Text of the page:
25 Staff FP
1 February 1917
My Dear Father
I had your postcard this morning and was sorry to learn you were ill, I hope you'll take great care in this treacherous weather, you ought to drive up in a closed cab or motor for a few days when you're fit for going to Evesham again.
I would have written before to let you know of my arrival, but expected to hear soon, so waited.
I had a fair journey on Saturday and Sunday, the night train as we went north from Marseilles got pretty cold. We got to Paris about nine in the morning, though very cold. Paris looked so bright and clean. I walked a fair distance altogether during the day, being Sunday the shops were closed so the boulevards were less crowded than usual. There were several of us in the party and some of us met for lunch at the Café de Paris. I looked Norton up, but found he had left, probably for the French Front.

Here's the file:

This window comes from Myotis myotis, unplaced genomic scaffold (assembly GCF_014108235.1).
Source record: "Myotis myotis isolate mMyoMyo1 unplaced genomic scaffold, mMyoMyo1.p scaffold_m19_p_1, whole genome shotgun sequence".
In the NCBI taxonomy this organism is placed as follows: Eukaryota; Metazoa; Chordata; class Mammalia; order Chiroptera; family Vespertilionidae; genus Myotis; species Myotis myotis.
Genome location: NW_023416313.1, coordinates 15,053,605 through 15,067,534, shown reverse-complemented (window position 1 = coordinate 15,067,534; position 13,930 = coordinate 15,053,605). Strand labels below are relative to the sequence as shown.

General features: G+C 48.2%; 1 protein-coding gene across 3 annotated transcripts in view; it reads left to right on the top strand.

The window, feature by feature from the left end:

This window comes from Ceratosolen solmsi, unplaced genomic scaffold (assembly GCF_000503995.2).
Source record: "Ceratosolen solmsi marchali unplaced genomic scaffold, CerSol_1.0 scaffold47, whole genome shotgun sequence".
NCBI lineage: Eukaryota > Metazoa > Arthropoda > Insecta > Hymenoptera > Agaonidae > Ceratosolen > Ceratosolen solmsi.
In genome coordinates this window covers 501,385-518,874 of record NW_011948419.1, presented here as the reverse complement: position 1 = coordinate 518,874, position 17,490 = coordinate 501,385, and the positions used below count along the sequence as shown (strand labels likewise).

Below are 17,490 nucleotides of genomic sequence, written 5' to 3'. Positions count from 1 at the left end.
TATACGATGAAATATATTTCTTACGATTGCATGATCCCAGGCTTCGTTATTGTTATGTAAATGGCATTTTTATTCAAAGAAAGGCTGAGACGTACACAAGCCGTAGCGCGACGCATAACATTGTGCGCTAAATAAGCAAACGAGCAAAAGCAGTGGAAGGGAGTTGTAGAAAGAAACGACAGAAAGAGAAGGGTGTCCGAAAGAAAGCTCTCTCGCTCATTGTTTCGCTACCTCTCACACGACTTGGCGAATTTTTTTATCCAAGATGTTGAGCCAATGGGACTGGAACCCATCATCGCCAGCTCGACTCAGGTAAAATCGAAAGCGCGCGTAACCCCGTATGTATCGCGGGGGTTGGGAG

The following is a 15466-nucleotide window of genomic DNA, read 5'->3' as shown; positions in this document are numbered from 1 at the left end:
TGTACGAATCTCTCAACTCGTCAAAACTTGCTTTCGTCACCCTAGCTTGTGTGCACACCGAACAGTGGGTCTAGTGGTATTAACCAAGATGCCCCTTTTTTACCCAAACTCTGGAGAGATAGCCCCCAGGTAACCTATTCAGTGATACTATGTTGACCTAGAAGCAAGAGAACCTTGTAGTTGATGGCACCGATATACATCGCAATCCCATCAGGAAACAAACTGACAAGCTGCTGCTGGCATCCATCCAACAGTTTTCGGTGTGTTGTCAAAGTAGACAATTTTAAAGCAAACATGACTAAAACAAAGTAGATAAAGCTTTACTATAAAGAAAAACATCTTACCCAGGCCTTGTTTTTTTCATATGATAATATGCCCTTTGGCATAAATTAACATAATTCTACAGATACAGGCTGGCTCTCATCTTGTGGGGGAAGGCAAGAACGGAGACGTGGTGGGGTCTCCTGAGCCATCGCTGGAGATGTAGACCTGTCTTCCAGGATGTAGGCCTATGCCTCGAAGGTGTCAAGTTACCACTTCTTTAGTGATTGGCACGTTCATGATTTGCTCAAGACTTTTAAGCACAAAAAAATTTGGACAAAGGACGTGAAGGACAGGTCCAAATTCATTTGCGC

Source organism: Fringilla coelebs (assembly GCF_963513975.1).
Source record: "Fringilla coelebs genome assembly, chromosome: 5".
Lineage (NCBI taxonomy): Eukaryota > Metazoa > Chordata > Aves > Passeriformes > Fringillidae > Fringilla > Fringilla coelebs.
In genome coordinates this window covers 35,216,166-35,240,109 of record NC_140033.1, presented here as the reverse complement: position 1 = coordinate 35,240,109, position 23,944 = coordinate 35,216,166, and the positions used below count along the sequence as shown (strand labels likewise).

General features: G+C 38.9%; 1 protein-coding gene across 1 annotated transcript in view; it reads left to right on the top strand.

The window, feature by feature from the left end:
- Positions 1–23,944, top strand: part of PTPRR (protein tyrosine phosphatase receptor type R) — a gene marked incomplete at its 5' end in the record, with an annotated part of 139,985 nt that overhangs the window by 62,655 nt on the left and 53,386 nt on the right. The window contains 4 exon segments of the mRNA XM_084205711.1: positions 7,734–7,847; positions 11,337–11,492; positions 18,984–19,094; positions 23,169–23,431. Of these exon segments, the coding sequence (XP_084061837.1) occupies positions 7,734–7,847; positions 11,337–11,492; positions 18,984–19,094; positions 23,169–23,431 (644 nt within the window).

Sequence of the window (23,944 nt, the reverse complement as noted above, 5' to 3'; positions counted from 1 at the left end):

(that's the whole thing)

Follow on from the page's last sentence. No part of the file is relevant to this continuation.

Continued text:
Amongst our party was a fellow I had been abroad with a fair amount, he is a Worcestershire cricketer, Taylor, and lives at Birlingham – is a captain in the gunners. I found the change of climate rather sudden as the front was still intense here, but it tends now to be warmer and I'm getting used to it. There is not a big volume of work on hand just now, so I can slip into harness easily.
Since returning I've had more satisfactory news of Mary and Baby and I hope with warmer days they'll soon both be quite themselves again.
I suppose the Avon has been frozen this year. I can just remember going on the river in 1890, and remember skating there in '95 when I was at school in Evesham.
I feel great benefit from my stay down South. The convalescent home is very well appreciated by most of the people sent there. I think some find the contrast between “the line” and the Cap Martin place almost too acute, especially when the time comes to return.
I shall look forward to your letter in a few days, and hope you'll be able to report good progress. I'm glad you had Leslie in to see you.
With love to all at home.
Your affectionate son